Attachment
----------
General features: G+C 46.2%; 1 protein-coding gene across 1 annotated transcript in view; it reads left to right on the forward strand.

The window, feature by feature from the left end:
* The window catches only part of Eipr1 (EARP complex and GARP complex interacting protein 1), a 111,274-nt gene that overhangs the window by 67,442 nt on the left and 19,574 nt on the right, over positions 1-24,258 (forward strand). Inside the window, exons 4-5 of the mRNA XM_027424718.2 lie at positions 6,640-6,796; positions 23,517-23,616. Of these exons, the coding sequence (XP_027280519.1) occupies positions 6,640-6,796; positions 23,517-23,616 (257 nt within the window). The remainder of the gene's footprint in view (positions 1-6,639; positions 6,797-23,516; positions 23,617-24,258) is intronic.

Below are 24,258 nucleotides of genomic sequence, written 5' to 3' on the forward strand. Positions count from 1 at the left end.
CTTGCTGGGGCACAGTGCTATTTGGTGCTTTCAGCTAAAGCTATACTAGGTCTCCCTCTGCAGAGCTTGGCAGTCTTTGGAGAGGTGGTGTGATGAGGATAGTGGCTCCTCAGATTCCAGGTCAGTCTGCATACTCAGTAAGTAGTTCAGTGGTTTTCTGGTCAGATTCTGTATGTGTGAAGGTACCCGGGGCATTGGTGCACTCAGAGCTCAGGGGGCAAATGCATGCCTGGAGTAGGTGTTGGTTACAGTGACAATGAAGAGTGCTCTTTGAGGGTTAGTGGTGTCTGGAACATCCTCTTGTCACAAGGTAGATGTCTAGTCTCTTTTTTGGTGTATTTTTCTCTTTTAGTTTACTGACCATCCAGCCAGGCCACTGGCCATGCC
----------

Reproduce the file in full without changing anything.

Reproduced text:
General features: G+C 46.2%; 1 protein-coding gene across 1 annotated transcript in view; it reads left to right on the forward strand.

The window, feature by feature from the left end:
* The window catches only part of Eipr1 (EARP complex and GARP complex interacting protein 1), a 111,274-nt gene that overhangs the window by 67,442 nt on the left and 19,574 nt on the right, over positions 1-24,258 (forward strand). Inside the window, exons 4-5 of the mRNA XM_027424718.2 lie at positions 6,640-6,796; positions 23,517-23,616. Of these exons, the coding sequence (XP_027280519.1) occupies positions 6,640-6,796; positions 23,517-23,616 (257 nt within the window). The remainder of the gene's footprint in view (positions 1-6,639; positions 6,797-23,516; positions 23,617-24,258) is intronic.

Below are 24,258 nucleotides of genomic sequence, written 5' to 3' on the forward strand. Positions count from 1 at the left end.
CTTGCTGGGGCACAGTGCTATTTGGTGCTTTCAGCTAAAGCTATACTAGGTCTCCCTCTGCAGAGCTTGGCAGTCTTTGGAGAGGTGGTGTGATGAGGATAGTGGCTCCTCAGATTCCAGGTCAGTCTGCATACTCAGTAAGTAGTTCAGTGGTTTTCTGGTCAGATTCTGTATGTGTGAAGGTACCCGGGGCATTGGTGCACTCAGAGCTCAGGGGGCAAATGCATGCCTGGAGTAGGTGTTGGTTACAGTGACAATGAAGAGTGCTCTTTGAGGGTTAGTGGTGTCTGGAACATCCTCTTGTCACAAGGTAGATGTCTAGTCTCTTTTTTGGTGTATTTTTCTCTTTTAGTTTACTGACCATCCAGCCAGGCCACTGGCCATGCC